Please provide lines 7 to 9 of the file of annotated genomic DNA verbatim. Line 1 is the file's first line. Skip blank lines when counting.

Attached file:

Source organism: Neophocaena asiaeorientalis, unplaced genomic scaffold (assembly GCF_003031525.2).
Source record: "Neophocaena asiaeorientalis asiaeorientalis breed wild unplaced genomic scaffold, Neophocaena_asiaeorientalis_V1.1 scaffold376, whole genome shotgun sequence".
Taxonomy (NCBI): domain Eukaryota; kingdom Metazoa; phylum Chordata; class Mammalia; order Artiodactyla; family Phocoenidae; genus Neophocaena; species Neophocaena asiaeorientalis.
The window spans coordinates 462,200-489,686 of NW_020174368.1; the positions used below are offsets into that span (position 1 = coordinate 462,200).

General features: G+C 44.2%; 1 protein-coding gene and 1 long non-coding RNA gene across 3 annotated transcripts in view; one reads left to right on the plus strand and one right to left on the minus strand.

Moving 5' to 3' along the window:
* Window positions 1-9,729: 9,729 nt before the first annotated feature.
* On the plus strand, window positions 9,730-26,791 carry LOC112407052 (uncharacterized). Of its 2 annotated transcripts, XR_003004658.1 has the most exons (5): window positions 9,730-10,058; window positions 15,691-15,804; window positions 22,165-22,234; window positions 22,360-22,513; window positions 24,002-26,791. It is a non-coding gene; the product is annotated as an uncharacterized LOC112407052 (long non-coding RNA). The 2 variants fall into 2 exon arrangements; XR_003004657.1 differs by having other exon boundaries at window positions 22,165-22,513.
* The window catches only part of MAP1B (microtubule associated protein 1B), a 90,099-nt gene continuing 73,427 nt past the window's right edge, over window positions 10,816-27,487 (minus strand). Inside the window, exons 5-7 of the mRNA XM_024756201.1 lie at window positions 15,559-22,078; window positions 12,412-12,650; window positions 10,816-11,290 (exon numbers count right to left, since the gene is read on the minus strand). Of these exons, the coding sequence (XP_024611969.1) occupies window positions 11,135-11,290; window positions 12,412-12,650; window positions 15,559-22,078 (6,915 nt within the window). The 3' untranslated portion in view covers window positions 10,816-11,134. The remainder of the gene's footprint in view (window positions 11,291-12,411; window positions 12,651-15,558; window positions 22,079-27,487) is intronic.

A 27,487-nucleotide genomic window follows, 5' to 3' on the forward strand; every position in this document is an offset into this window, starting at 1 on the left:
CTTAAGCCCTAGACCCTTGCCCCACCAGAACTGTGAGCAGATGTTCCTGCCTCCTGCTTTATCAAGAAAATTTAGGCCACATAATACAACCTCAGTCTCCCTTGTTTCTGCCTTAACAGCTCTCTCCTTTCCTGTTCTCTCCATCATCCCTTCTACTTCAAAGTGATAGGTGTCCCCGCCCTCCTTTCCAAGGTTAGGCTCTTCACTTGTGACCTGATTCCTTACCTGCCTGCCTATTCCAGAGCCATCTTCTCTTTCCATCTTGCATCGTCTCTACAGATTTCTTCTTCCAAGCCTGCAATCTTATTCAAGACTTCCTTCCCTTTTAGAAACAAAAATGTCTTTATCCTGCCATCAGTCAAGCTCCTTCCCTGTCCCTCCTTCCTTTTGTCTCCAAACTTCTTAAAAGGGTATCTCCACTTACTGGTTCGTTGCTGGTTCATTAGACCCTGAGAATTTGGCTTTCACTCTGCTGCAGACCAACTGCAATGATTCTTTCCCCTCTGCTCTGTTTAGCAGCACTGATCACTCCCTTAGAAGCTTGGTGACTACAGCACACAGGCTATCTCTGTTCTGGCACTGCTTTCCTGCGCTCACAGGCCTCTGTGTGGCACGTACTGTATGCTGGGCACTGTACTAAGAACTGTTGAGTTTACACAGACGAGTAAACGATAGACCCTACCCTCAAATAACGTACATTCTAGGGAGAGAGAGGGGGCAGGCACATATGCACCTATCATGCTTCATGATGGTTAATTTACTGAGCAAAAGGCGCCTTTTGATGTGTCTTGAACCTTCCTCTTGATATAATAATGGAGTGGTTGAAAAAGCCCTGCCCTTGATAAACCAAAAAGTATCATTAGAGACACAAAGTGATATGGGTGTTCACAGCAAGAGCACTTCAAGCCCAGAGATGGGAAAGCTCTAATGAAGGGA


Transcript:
* Window positions 1-9,729: 9,729 nt before the first annotated feature.
* On the plus strand, window positions 9,730-26,791 carry LOC112407052 (uncharacterized). Of its 2 annotated transcripts, XR_003004658.1 has the most exons (5): window positions 9,730-10,058; window positions 15,691-15,804; window positions 22,165-22,234; window positions 22,360-22,513; window positions 24,002-26,791. It is a non-coding gene; the product is annotated as an uncharacterized LOC112407052 (long non-coding RNA). The 2 variants fall into 2 exon arrangements; XR_003004657.1 differs by having other exon boundaries at window positions 22,165-22,513.
* The window catches only part of MAP1B (microtubule associated protein 1B), a 90,099-nt gene continuing 73,427 nt past the window's right edge, over window positions 10,816-27,487 (minus strand). Inside the window, exons 5-7 of the mRNA XM_024756201.1 lie at window positions 15,559-22,078; window positions 12,412-12,650; window positions 10,816-11,290 (exon numbers count right to left, since the gene is read on the minus strand). Of these exons, the coding sequence (XP_024611969.1) occupies window positions 11,135-11,290; window positions 12,412-12,650; window positions 15,559-22,078 (6,915 nt within the window). The 3' untranslated portion in view covers window positions 10,816-11,134. The remainder of the gene's footprint in view (window positions 11,291-12,411; window positions 12,651-15,558; window positions 22,079-27,487) is intronic.